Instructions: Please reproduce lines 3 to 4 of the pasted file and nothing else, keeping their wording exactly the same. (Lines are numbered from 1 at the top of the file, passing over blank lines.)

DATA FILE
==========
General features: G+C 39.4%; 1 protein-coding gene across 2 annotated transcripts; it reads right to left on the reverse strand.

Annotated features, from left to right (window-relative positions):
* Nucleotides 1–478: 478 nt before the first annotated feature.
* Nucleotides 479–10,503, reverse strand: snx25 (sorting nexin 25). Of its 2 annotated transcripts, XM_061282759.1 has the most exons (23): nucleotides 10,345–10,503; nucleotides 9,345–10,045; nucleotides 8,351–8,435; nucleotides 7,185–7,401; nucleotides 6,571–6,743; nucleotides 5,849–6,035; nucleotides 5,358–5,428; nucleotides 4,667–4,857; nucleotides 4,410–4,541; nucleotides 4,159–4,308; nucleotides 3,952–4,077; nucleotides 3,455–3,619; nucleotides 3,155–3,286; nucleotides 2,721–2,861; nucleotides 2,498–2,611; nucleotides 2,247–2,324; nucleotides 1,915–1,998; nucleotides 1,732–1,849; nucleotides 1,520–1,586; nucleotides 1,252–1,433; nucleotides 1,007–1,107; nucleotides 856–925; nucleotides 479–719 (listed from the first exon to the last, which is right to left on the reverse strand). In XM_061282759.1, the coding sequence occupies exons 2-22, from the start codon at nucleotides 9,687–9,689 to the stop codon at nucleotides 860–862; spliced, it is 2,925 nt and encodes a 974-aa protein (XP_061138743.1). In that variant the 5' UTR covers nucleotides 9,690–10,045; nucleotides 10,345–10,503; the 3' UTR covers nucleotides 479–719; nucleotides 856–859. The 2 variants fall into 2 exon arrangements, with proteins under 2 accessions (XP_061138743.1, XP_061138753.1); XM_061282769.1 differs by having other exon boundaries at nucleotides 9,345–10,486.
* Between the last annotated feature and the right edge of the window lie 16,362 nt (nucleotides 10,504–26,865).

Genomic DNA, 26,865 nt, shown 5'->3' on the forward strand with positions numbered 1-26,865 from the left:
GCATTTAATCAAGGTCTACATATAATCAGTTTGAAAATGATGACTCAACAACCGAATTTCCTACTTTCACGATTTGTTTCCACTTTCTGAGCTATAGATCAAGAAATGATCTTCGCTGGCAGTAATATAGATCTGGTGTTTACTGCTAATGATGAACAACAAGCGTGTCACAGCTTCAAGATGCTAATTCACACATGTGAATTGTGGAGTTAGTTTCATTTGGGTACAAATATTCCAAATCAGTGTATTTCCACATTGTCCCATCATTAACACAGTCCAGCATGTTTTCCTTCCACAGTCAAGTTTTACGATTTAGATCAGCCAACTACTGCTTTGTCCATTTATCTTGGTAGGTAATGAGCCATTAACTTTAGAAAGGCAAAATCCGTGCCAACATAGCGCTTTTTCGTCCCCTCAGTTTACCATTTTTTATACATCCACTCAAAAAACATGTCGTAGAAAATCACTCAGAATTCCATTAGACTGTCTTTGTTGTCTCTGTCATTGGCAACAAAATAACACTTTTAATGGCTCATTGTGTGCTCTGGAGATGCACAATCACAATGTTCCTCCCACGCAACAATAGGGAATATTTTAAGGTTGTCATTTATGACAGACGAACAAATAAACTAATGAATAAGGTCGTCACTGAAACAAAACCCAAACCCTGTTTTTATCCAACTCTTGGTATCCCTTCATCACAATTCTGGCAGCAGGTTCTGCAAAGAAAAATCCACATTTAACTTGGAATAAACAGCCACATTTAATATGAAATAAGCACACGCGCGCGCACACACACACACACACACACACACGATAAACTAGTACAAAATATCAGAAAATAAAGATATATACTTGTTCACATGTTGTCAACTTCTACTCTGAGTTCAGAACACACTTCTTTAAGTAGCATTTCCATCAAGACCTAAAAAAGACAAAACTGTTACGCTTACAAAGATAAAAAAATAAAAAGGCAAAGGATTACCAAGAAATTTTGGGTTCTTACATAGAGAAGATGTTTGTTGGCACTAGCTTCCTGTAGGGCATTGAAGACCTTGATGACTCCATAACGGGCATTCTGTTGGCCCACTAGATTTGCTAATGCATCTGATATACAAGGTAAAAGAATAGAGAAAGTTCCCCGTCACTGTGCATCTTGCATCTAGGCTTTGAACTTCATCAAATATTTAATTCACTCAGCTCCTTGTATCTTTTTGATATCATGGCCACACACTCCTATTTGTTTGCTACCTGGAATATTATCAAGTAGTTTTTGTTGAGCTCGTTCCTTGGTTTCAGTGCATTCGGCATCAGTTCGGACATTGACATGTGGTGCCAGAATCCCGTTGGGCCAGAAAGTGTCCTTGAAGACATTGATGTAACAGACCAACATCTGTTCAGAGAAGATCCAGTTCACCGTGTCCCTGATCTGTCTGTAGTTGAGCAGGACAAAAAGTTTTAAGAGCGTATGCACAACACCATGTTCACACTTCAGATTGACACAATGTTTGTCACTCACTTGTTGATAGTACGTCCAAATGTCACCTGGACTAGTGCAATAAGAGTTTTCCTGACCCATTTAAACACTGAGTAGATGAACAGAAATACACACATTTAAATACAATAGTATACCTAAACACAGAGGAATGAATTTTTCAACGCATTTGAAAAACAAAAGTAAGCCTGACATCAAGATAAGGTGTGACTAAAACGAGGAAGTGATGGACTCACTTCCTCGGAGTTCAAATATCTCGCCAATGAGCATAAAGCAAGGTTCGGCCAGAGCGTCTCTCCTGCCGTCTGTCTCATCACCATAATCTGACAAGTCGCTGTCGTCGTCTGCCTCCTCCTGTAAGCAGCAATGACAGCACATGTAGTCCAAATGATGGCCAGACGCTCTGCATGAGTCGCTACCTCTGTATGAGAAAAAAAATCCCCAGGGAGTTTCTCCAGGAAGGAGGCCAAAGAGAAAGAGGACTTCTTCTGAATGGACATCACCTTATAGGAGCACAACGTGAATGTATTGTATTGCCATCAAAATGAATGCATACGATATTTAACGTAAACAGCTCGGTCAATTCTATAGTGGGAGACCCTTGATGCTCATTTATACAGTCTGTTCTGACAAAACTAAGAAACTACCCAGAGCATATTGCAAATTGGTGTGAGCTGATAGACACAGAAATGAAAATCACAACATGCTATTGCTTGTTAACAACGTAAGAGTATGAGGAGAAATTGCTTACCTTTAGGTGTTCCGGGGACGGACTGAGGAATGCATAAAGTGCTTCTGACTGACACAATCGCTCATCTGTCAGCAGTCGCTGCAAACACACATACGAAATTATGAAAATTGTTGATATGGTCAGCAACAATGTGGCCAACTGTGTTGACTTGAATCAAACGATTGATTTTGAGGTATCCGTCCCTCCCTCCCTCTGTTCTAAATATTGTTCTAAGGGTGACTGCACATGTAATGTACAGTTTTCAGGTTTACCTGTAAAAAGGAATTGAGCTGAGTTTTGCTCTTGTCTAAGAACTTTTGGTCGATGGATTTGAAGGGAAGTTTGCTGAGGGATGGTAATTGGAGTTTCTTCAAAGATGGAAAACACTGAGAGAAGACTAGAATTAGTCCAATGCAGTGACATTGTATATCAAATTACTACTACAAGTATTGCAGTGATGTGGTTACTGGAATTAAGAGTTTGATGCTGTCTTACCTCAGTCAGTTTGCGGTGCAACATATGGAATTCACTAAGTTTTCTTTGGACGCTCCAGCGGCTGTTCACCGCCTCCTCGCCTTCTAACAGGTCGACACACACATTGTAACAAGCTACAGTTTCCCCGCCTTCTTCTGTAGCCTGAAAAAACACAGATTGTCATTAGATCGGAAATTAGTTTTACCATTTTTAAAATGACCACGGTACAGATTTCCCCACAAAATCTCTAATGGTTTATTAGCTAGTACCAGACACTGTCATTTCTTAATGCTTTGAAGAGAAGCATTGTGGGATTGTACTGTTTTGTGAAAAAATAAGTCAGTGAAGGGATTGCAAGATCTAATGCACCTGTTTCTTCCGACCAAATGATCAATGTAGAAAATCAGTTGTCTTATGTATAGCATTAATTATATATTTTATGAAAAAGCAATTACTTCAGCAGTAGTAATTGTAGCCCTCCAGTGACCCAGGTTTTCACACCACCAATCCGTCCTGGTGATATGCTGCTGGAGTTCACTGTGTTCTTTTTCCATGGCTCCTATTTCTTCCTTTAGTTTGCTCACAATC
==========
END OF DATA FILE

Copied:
* Nucleotides 1–478: 478 nt before the first annotated feature.
* Nucleotides 479–10,503, reverse strand: snx25 (sorting nexin 25). Of its 2 annotated transcripts, XM_061282759.1 has the most exons (23): nucleotides 10,345–10,503; nucleotides 9,345–10,045; nucleotides 8,351–8,435; nucleotides 7,185–7,401; nucleotides 6,571–6,743; nucleotides 5,849–6,035; nucleotides 5,358–5,428; nucleotides 4,667–4,857; nucleotides 4,410–4,541; nucleotides 4,159–4,308; nucleotides 3,952–4,077; nucleotides 3,455–3,619; nucleotides 3,155–3,286; nucleotides 2,721–2,861; nucleotides 2,498–2,611; nucleotides 2,247–2,324; nucleotides 1,915–1,998; nucleotides 1,732–1,849; nucleotides 1,520–1,586; nucleotides 1,252–1,433; nucleotides 1,007–1,107; nucleotides 856–925; nucleotides 479–719 (listed from the first exon to the last, which is right to left on the reverse strand). In XM_061282759.1, the coding sequence occupies exons 2-22, from the start codon at nucleotides 9,687–9,689 to the stop codon at nucleotides 860–862; spliced, it is 2,925 nt and encodes a 974-aa protein (XP_061138743.1). In that variant the 5' UTR covers nucleotides 9,690–10,045; nucleotides 10,345–10,503; the 3' UTR covers nucleotides 479–719; nucleotides 856–859. The 2 variants fall into 2 exon arrangements, with proteins under 2 accessions (XP_061138743.1, XP_061138753.1); XM_061282769.1 differs by having other exon boundaries at nucleotides 9,345–10,486.